Bluegrass festivals and bluegrass bands seem to be getting bigger all the time.

So big, in fact, that some are outgrowing the name.

Take The Infamous Stringdusters, a band that plays original bluegrass-style music on traditional instruments.

“Playing bluegrass instruments doesn’t necessarily make you a bluegrass band. We’re clearly derivative of bluegrass, but we’re part of a bigger movement of open-minded acoustic music,” said Chris Pandolfi, banjo player for The Infamous Stringdusters.

So it’s appropriate that the band is one of the headliners at this weekend’s Ossipee Valley Music Festival in South Hiram, about an hour west of Portland.

The festival attracts bluegrass musicians and fans from all over, and for many years had “bluegrass” in its title. But founder and organizer Bill Johnson — a local home builder and acoustic music fan — says the word was taken out of the title about three years ago to better reflect the wide range of music presented.

“We’ve always been a little left of bluegrass,” said Johnson, who started the festival in 1999. “We’re basically acoustic-based Americana music, maybe some rockabilly as well.”

Besides The Infamous Stringdusters, who will play at 3 and 8:15 p.m. Saturday, other headliners include bluegrass veteran Peter Rowan and The Kruger Brothers. Rowan began his career in the 1960s in the band of bluegrass legend Bill Monroe, and has played with David Grisman and Jerry Garcia at various times. The Kruger Brothers, originally from Switzerland, headline festivals around the country. Rowan and his band will perform at 9:30 p.m. Saturday, after The Infamous Stringdusters; The Kruger Brothers will perform at 9:30 p.m. Friday.

Some of the more than three dozen performers scheduled to play over the four days of the festival include Eilen Jewell, The Parkington Sisters, The Frank Vignola Quartet (including former members of Les Paul’s band), Red Molly, The Spinney Brothers, The Wiyos, Sierra Hull, The Hillbenders, Miss Tess and The Bon Ton Parade, and Old Sledge.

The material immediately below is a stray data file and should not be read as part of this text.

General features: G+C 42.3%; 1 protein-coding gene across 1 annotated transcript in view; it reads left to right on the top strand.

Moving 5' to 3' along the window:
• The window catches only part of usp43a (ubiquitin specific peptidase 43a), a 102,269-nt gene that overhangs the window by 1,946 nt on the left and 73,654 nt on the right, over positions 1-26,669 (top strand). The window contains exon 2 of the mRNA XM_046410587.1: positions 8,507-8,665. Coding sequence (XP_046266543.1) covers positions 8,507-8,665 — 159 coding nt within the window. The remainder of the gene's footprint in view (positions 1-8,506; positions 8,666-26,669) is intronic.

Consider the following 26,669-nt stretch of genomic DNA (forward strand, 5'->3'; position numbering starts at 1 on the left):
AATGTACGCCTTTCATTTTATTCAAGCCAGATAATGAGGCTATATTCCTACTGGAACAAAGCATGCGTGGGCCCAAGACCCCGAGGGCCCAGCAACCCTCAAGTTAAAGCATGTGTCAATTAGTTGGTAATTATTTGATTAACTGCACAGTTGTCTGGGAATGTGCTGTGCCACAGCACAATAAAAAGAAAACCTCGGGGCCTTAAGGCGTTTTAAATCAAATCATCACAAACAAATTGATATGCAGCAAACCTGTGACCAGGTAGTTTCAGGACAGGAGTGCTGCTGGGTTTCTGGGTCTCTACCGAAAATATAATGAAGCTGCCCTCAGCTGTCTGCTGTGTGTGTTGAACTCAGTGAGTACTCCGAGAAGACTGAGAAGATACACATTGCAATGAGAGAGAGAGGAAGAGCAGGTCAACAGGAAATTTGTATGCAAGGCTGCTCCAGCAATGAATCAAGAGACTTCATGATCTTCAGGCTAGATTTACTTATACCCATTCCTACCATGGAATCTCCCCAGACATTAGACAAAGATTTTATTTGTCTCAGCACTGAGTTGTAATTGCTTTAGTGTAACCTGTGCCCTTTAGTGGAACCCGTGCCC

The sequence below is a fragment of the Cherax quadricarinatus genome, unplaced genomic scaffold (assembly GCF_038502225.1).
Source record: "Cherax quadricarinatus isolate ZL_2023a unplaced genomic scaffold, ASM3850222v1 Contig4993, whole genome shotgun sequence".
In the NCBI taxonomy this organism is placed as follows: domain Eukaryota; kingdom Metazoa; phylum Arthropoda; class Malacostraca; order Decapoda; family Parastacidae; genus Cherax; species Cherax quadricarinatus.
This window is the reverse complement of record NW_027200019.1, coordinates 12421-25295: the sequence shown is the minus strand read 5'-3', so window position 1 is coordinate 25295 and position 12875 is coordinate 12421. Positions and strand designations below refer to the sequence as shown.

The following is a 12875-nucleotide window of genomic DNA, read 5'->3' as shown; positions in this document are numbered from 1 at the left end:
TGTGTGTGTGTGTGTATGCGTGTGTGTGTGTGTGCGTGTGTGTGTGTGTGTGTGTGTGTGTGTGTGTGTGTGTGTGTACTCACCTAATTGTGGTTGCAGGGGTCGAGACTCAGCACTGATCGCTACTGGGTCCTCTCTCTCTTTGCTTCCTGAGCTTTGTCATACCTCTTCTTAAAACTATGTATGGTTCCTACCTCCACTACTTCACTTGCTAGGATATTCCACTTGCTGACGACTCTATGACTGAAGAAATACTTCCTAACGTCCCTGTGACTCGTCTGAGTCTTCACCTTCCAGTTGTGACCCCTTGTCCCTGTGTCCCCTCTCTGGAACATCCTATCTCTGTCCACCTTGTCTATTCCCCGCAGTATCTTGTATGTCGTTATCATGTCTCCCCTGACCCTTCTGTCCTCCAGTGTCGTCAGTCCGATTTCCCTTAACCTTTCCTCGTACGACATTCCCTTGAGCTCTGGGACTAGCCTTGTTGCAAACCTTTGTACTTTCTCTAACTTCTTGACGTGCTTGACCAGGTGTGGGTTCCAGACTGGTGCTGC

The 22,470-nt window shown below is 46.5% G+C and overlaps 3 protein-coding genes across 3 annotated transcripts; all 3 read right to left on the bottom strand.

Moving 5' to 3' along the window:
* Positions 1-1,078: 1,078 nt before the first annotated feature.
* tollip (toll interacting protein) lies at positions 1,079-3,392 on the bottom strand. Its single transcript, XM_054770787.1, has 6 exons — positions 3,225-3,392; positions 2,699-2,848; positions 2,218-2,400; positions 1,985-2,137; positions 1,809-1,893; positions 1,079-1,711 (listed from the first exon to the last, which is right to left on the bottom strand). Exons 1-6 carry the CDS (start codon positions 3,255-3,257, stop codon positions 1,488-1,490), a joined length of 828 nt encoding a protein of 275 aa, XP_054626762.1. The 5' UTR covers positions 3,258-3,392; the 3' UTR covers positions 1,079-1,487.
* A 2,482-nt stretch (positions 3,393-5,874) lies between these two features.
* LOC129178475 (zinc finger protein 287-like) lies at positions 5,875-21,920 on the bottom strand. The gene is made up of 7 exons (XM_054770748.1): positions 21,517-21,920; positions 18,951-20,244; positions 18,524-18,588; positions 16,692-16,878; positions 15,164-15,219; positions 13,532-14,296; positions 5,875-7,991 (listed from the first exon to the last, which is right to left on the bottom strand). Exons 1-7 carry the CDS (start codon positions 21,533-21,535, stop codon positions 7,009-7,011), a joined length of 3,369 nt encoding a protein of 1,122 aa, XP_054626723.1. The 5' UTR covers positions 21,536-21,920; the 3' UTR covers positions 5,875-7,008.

There will be five performances to kick off the festival tonight — including The Wiyos and Red Molly — then about 15 to 20 performances per day on Friday and Saturday, and about a dozen on Sunday.

The festival will also include workshops, dances, late-night jams and several contests that feature performances, including competitions for bands, songwriting and flat-picking.

Johnson, whose family runs Apple Acres farm in South Hiram, started the festival in 1999 as a “glorified picking session” for friends. But now the festival has corporate sponsors, and drew 5,000 fans last year.

The festival is getting well-known among bluegrass and acoustic musicians. Pandolfi has played the festival before as a member of other groups.

“I’m excited to get there again,” he said. “I like getting out to all these different festivals, from the ones with 40,000 people to the ones with a couple thousand. That way, you get to reach out to a lot of different kinds of people.”

The Infamous Stringdusters are based in Charlottesville, Va., although some members live in Nashville. The band recorded its first album, “Fork in the Road,” in 2007.

In 2010, the band was nominated for a Grammy Award for best country instrumental for the song “Magic #9.”

It was probably helpful in gaining that nomination that the band’s music is not strictly defined as bluegrass.

“We didn’t win, but we did go, and we had a great time,” said Pandolfi. “We don’t mind being called bluegrass, but unfortunately, when you throw out a genre, you do nothing but close doors. We’re just trying to reach a larger audience, just trying to make a living.”

Staff Writer Ray Routhier can be contacted at 791-6454 or at:

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